Blade Runner 2049: a dystopian masterwork

Blade Runner 2049: a dystopian masterwork

If director Denis Villeneuve was daunted by creating a sequel to the 1982 cult noir Blade Runner, it doesn’t show. The themes running through his Blade Runner 2049 feel more poignant than ever, the Los Angeles rain falls even harder, and it packs as much of a cinematic punch.  Read more

Women in Medicine: opening the clinic door

Women in Medicine: opening the clinic door

Visitors stepping into the Royal College of Physicians (RCP) in London are normally greeted by the sombre stares of imposing men, in portraits lining the walls. From today, women outshine them, in 26 photographic portraits of modern female clinicians ranged along the central stairwell. Each holds an image of a historical figure who inspired them.  Read more

Graphic window on a refugee scientist

Graphic window on a refugee scientist

Graphic artist Erik Nelson Rodriguez is an innovative comics journalist. With reporter Darryl Holliday, he began creating nonfiction stories in graphic-novel form at university, covering issues such as gun violence. In 2016, US National Public Radio (NPR) invited Rodriguez to collaborate on an account of Syrian refugee Nedal Said: a trained microbiologist and teacher, Said fled the war in 2013 and is now a researcher in Leipzig. The result, The Scientist Who Escaped Aleppo, is part of NPR’s special series on refugee scientists: a testament to the ordeals endured, and the extraordinary potential offered, by the refugee community.  Read more

Paleoart: painting the deep past

Paleoart: painting the deep past

The term ‘paleoart’ might make many people think of fading ochre sketches of aurochs and other fearsome Ice Age animals in caves such as Lascaux, in southwestern France. That, however, is Palaeolithic art. Paleoart – graphic depictions of long-gone creatures and environments – is an oft-overlooked genre with roots in the early eighteenth century, when the study of extinct animal fossils took off, and both scientists and the public began to imagine a deep past.  Read more

When physics and family collide

When physics and family collide

Lucy Kirkwood’s new play Mosquitoes is such a sparkling showcase for physics that it might as well have been commissioned by CERN, Europe’s particle physics laboratory. But this tragicomedy is most successful in its portrayal of heartbreak, trust and the tug of family ties.  Read more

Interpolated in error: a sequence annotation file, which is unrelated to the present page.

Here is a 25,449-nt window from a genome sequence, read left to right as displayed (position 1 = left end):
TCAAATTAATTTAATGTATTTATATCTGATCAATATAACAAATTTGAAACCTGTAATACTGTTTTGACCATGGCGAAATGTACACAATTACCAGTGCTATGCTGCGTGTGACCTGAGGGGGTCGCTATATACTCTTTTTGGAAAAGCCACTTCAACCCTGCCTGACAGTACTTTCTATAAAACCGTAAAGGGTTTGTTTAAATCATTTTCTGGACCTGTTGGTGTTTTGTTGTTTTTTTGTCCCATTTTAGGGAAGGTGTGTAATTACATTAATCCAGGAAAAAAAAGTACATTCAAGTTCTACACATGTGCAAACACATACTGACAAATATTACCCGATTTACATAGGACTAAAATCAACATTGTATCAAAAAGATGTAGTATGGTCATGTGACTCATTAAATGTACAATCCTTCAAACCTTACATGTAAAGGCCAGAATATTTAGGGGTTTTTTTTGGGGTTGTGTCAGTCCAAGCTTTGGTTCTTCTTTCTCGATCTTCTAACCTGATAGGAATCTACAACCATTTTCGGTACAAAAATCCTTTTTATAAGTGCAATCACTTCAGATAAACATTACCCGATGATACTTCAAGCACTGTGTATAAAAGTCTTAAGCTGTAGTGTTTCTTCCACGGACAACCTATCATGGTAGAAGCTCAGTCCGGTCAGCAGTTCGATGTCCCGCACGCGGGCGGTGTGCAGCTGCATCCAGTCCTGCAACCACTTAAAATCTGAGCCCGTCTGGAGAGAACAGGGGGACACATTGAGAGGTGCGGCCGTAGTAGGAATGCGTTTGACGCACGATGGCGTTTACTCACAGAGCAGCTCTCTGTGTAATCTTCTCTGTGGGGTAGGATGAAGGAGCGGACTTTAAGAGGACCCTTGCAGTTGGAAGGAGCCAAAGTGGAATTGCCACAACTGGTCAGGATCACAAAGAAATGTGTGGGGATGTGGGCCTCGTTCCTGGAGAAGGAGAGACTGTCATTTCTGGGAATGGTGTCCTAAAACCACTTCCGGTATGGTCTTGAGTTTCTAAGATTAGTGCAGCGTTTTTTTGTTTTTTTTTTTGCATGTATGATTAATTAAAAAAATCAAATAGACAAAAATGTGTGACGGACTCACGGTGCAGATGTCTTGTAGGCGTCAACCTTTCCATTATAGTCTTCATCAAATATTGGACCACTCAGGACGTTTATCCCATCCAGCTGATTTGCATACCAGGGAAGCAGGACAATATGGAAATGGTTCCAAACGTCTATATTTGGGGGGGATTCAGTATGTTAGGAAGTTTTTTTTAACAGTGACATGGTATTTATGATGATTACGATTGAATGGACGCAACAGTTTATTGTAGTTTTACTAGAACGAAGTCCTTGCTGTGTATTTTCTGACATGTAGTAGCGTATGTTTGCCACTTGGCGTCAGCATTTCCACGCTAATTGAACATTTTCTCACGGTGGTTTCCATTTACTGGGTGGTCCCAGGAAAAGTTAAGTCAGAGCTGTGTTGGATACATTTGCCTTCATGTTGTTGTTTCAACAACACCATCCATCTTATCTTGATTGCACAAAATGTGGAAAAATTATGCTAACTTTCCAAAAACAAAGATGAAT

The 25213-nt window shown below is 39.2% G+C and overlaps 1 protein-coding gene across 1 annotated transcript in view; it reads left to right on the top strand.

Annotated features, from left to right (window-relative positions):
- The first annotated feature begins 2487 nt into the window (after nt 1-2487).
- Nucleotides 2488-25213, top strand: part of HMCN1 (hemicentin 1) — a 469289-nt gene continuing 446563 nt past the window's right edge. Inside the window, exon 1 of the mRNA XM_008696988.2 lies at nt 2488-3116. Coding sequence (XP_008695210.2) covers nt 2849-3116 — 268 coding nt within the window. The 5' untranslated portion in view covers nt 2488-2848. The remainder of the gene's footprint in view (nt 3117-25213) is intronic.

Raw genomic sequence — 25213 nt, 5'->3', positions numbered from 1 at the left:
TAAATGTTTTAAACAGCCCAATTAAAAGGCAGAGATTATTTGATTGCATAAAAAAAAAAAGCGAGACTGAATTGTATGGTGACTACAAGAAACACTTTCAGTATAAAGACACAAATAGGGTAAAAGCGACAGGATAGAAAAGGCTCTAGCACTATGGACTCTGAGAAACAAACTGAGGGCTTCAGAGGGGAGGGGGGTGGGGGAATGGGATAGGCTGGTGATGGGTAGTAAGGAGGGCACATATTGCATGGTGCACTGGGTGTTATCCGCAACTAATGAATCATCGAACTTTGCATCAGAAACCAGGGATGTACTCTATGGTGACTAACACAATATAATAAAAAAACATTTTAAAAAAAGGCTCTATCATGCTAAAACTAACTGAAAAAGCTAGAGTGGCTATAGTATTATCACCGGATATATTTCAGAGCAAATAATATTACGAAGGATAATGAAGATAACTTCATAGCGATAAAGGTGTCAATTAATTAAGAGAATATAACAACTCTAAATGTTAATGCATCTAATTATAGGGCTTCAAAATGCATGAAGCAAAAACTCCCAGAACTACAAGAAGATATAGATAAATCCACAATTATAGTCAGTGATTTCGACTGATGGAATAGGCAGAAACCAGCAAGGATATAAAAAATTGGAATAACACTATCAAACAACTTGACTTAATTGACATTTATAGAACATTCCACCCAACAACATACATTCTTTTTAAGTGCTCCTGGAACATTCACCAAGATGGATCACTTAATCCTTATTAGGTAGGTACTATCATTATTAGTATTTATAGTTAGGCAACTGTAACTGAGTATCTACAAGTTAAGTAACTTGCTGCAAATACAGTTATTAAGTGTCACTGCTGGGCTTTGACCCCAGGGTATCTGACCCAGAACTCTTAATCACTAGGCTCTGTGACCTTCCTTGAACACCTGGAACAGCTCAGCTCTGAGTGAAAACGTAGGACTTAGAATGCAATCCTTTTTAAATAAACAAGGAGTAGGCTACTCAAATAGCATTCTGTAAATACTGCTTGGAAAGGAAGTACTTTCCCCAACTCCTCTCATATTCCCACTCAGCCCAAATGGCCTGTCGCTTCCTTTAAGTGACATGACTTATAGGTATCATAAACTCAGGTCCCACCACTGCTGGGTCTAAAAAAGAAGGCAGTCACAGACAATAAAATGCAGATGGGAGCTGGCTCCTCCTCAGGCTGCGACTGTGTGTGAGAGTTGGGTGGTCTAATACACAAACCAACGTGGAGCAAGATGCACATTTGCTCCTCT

Chasing Coral: beauty and destruction

Chasing Coral: beauty and destruction

First we take the plunge, off the boat and into the blue. Once the bubbles clear, wonders emerge. Guided by the camera, the eye is initially drawn to the obvious: turtles, rays, eels, jellies, fish. But the star of this show is a different kind of animal. The focus shifts, and we see a variety of fabulously intricate and colourful structures, some branched like trees, others spiny and globular. Each edifice in this marine metropolis was erected by corals — master builders now under unprecedented threat.  Read more

The Colorado: elegy for an overused river

The Colorado: elegy for an overused river

The Colorado River in the US West proves the adage that you never step into the same river twice. Lined by a vast array of landscapes, communities and industries it has shaped, its waters run variously aqua, navy blue, muddy brown — or not at all. Over its 2,334 kilometres, it sustains some 40 million people, 2 million hectares of farmland and the Hoover Dam. It is also polluted, depleted, diverted.  Read more

An immortal life: Henrietta Lacks on film

An immortal life: Henrietta Lacks on film

The idea that people should have a say over how their cells are used in research isn’t revolutionary, but it flies in the face of research practices over the past century. That it nearly became law is due in no small part to Rebecca Skloot’s 2010 bestseller The Immortal Life of Henrietta Lacks, the story of the African-American woman living in Baltimore, Maryland, whose fatal tumour – taken by scientists at Johns Hopkins Hospital in 1951 without the knowledge or permission of Lacks or her family — gave rise to the first immortal human cell line, HeLa.  Read more